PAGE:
PAFA MFA Student Learns Business Skills While Pursuing Art

While putting together their thesis shows in 2015, Morgan Hobbs (MFA '15) and several of her MFA classmates at PAFA were simultaneously opening AUTOMAT Collective, an artist gallery.

“It was extremely time consuming and many days I was like, ‘Why are we doing this again? I’m excited about it but this really hard’,” Hobbs said. “I was feeling pressure to not only have a good thesis show but we were opening our space a month before my thesis show opened.”

 

The idea for AUTOMAT started out in the fall of Hobbs’ second year in the MFA program. Originally her colleagues threw around the idea of starting of a ‘zine, running an artist space, or even mounting a cross-country exhibition.

“Originally we thought we were going to rent a U-Haul or box truck and put an exhibition inside of it and drive it across the United States,” she said.

A road trip sounded fun but Hobbs and her partners eventually decided to invest in something long-term, and build out an idea that would last longer than a few tanks of gas. After touring several locations in Philadelphia, the soon-to-be collective founders settled on the Rollins Building in the city’s Callowhill section.

“It’s an amazing location, everyone likes to be in the Vox building because we have a really great First Friday so we really felt like we wanted to be here because we’d seen the crowds in here before,” she said. Once everyone saw this space they thought we have to have that. It’s on the second floor which is important because we knew with the traffic of First Friday we’d get a lot of visitors.”

They spent winter break figuring out funding for the project and wrote an application for PAFA’s Fine Arts Venture Fund.

Each year PAFA’s Fine Arts Venture Fund awards more than $20,000 to student projects. The funding is used for various student-led projects from purchasing supplies to mounting an installation.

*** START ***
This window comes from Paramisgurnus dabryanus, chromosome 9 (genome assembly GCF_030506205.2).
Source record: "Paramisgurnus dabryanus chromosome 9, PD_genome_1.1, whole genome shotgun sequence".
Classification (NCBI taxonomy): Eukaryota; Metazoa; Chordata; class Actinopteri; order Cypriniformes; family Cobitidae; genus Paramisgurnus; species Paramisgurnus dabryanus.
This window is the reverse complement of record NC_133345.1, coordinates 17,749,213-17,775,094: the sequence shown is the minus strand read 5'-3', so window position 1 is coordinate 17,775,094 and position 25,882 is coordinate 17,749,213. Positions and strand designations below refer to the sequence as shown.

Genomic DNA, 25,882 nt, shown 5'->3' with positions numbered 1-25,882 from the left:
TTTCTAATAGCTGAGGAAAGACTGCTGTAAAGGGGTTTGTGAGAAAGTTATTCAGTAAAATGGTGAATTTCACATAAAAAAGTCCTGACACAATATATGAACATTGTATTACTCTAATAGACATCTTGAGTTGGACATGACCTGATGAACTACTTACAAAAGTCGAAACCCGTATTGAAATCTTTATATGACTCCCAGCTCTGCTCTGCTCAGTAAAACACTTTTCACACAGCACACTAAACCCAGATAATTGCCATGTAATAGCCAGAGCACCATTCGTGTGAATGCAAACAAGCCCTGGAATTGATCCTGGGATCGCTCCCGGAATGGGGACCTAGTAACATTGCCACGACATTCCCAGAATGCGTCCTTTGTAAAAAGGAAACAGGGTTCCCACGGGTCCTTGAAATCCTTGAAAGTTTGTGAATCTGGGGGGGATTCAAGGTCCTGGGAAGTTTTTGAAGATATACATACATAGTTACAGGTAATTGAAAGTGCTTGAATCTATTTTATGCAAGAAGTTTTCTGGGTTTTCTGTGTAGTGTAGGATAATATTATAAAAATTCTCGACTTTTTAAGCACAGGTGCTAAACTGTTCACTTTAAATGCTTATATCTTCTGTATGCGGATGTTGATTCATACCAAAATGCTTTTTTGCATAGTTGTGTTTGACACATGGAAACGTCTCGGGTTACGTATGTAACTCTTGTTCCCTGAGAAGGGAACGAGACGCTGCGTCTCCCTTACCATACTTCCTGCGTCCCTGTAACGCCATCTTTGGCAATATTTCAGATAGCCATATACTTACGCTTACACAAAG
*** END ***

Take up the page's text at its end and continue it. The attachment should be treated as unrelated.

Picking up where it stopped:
The AUTOMAT group asked for $13,000 from the venture fund committee. The money would be used for fixing up the space in the Rollins building. The walls needed to be painted, floors cleaned, lighting added, and supplies like pedestals and false walls were needed for exhibitions.

Hobbs also set up an Indiegogo campaign, and looked to family and friends for support.

“We called all of our friends and family and everyone who owed us a favor and asked anyone who might want to show her at some point and ask if they could chip in $20 or $100,” she said.

Through Indiegogo, the AUTOMAT founders raised $7,000 and the Fine Arts Venture Fund board awarded the group an additional $3,000.

“They had a lot of hesitation and kind of put us on trial during our presentation about how are we structured and our business status,” Hobbs said. “At the time we didn’t have a business status so I think that was beneficial to wrap our heads around that now we have to be a business, this is an official organization.”

AUTOMAT formed as an official LLC with Hobbs serving as the main treasurer. Getting through all of the business logistics was difficult but the collective founders leaned on Philadelphia Volunteer Lawyers for the Arts and mentors for help.

Then they were able to focus on why they started AUTOMAT in the first place: to showcase art.

“In the beginning we showed a lot of fibers which people were really excited to see and we definitely have painting heavy shows which is somewhat different from the rest of the building,” she said. “People were really excited to see that kind of being added to the conversation already happening here.”

In addition to balancing their own work as artists and outside jobs, the collective members work in curatorial teams to plan upcoming exhibitions. Hobbs works as PAFA’s Resident Director and Student Life Coordinator. She often jokes with PAFA students that she is an artist and Student Services is her hobby.

Hobbs also works with a gallery in New York to show her own work. She says life is very full but she’s happy to be busy doing things she loves.

“It’s super busy but I think it helps that I enjoy what I do. It’s not so bad to lose sleep about putting an awesome show up like we did this for this last installation. We painted a wall and we got a bunch of beer and hung out here for three days cleaning up the space, painting the wall, and hanging work,” Hobbs said. “It was really fun. It doesn’t feel like work.”

In the coming years, Hobbs wants to see AUTOMAT grow.

“I’d love to potentially connect with collectors in the area. The shows we put on are awesome and our artists are great and who wouldn’t want to have one of these pieces in their house,” she said. “I’d love to be able to offer that to our artists.”

Currently eight devoted artists run the collective but Hobbs said there’s room to double membership. More members means more stability and opportunities for the collective and the artists they exhibit.

“I’m always thinking about places across the country and across the world we could form relationships with to do exchange shows,” she said. “That’s the beautiful thing about artist-run spaces. It’s not just this tight knit community in Philadelphia, it’s a community that stretches across the world.”